Each athlete has a set amount of time in which to make an attempt. The amount of time varies by level of competition and the number of vaulters remaining. If the vaulter fails to begin an attempt within this time, the vaulter is charged with a time foul and the attempt is a miss.

Poles are manufactured with ratings corresponding to the vaulter's maximum weight. Some organizations forbid vaulters to use poles rated below their weight as a safety precaution. The recommended weight corresponds to a flex rating that is determined by the manufacturer by placing a standardized amount of stress (most commonly a 50 lb weight) on the pole and measuring how much the center of the pole is displaced. Therefore, two poles rated at the same weight are not necessarily the same stiffness.

Because pole stiffness and length are important factors to a vaulter's performance, it is not uncommon for an elite vaulter to carry as many as 10 poles to a competition. The effective properties of a pole can be changed by gripping the pole higher or lower in relation to the top of the pole. The left and right handgrips are typically a bit more than shoulder width apart. Poles are manufactured for people of all skill levels and body sizes, with sizes as short as 3.05m (10 feet) to as long as 5.20 m (17 feet), with a wide range of weight ratings. Each manufacturer determines the weight rating for the pole and the location of the maximum handhold band.

Pole vault technology

Competitive pole vaulting began using solid ash poles. As the heights attained increased, the bamboo poles gave way to tubular aluminum, which was tapered at each end. Today's pole vaulters benefit from poles produced by wrapping pre-cut sheets of fiberglass that contains resin around a metal pole mandrel, to produce a slightly pre-bent pole that bends more easily under the compression caused by an athlete's take-off. The shape of the fiberglass sheets and the amount of fiberglass used is carefully planned to provide the desired length and stiffness of pole. Different fiberglass types, including carbon-fiber, are used to give poles specific characteristics intended to promote higher jumps. In recent years, carbon fiber has been added to the commonly used E-glass and S-glass materials in order to create a pole with a lighter carry weight.

As in the high jump, the landing area was originally a heap of sawdust or sand where athletes landed on their feet. As technology enabled higher vaults, mats evolved into bags of large chunks of foam. Today's high tech mats are foam usually 1-1.5 meters thick. Mats are growing larger in area as well, in order to minimize any risk of injury. Proper landing technique is on the back or shoulders. Landing on the feet should be avoided, to eliminate the risk of injury to the lower extremities, particularly ankle sprains.

Rule changes over the years have resulted in larger landing areas and additional padding of all hard and unyielding surfaces.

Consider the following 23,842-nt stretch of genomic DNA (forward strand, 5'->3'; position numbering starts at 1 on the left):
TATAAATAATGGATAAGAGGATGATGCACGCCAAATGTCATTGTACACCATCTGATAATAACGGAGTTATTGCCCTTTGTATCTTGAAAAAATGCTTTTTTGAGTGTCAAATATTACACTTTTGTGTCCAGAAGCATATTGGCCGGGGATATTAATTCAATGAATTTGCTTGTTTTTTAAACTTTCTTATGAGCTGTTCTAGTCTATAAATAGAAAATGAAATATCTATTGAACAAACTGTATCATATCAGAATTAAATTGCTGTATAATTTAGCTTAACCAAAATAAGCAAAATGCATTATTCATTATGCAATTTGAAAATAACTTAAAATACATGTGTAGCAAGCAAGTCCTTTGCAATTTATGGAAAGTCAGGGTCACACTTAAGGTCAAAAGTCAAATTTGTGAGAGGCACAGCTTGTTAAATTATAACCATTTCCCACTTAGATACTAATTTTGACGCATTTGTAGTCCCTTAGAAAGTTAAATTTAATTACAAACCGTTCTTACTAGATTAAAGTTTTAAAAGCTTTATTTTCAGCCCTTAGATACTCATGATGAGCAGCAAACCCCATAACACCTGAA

The pole vault crossbar has evolved from a triangular aluminum bar to a round fiberglass bar with rubber ends. This is balanced on standards and can be knocked off when it is hit by a pole vaulter or the pole. Rule changes have led to shorter pegs and crossbar ends that are semi-circular.

Phases of pole vaulting

Phases of Pole Vaulting
Pole Vault Sequence 1.jpg
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Although there are many techniques used by vaulters at various skill levels to clear the bar, the generally accepted technical model can be broken down into several phases, listed and described below:

The approach

During the approach the pole vaulter sprints down the runway in such a way as to achieve maximum speed and correct position to initiate take-off at the end of the approach. Top class vaulters use approaches with 18 to 22 strides. At the beginning of the approach the pole is usually carried upright to some degree, and gradually lowered as the vaulter gets closer to the landing pit. This way the vaulter can minimize levered weight of the pole. The faster the vaulter can run and the more efficient his/her take-off is, the greater the potential energy that can be achieved and used during the vault. It is common for vaulters to gradually increase running speed throughout the approach, reaching maximum speed at take-off. Vaulters increase stride frequency while keeping the knees up like a sprinter. Unlike short sprint events such as the 100 m in which a forward lean is used to accelerate, vaulters maintain a more upright torso position throughout the approach to counter balance the effect of carrying the pole.

The plant and take-off

The plant and take off is initiated typically three steps out from the final step. Vaulters (usually) will count their steps backwards from their starting point to the box only counting the steps taken on the left foot (vice-versa for left-handers) except for the second step from the box, which is taken by the right foot. For example; a vaulter on a "ten count" (referring to the number of counted steps from the starting point to the box) would count backwards from ten, only counting the steps taken with the left foot, until the last three steps taken and both feet are counted as three, two, one. These last three steps are normally quicker than the previous strides and are referred to as the "turn-over". The goal of this phase is to efficiently translate the kinetic energy accumulated from the approach into potential energy stored by the elasticity of the pole, and to gain as much initial vertical height as possible by jumping off the ground. The plant starts with the vaulter raising his arms up from around the hips or mid-torso until they are fully outstretched above his head, with the right arm extended directly above the head and the left arm extended perpendicular to the pole (vice-versa for left-handed vaulters). At the same time, the vaulter is dropping the pole tip into the box. On the final step, the vaulter jumps off the trail leg which should always remain straight and then drives the front knee forward. As the pole slides into the back of the box the pole begins to bend and the vaulter continues up and forward, leaving the trail leg angled down and behind him.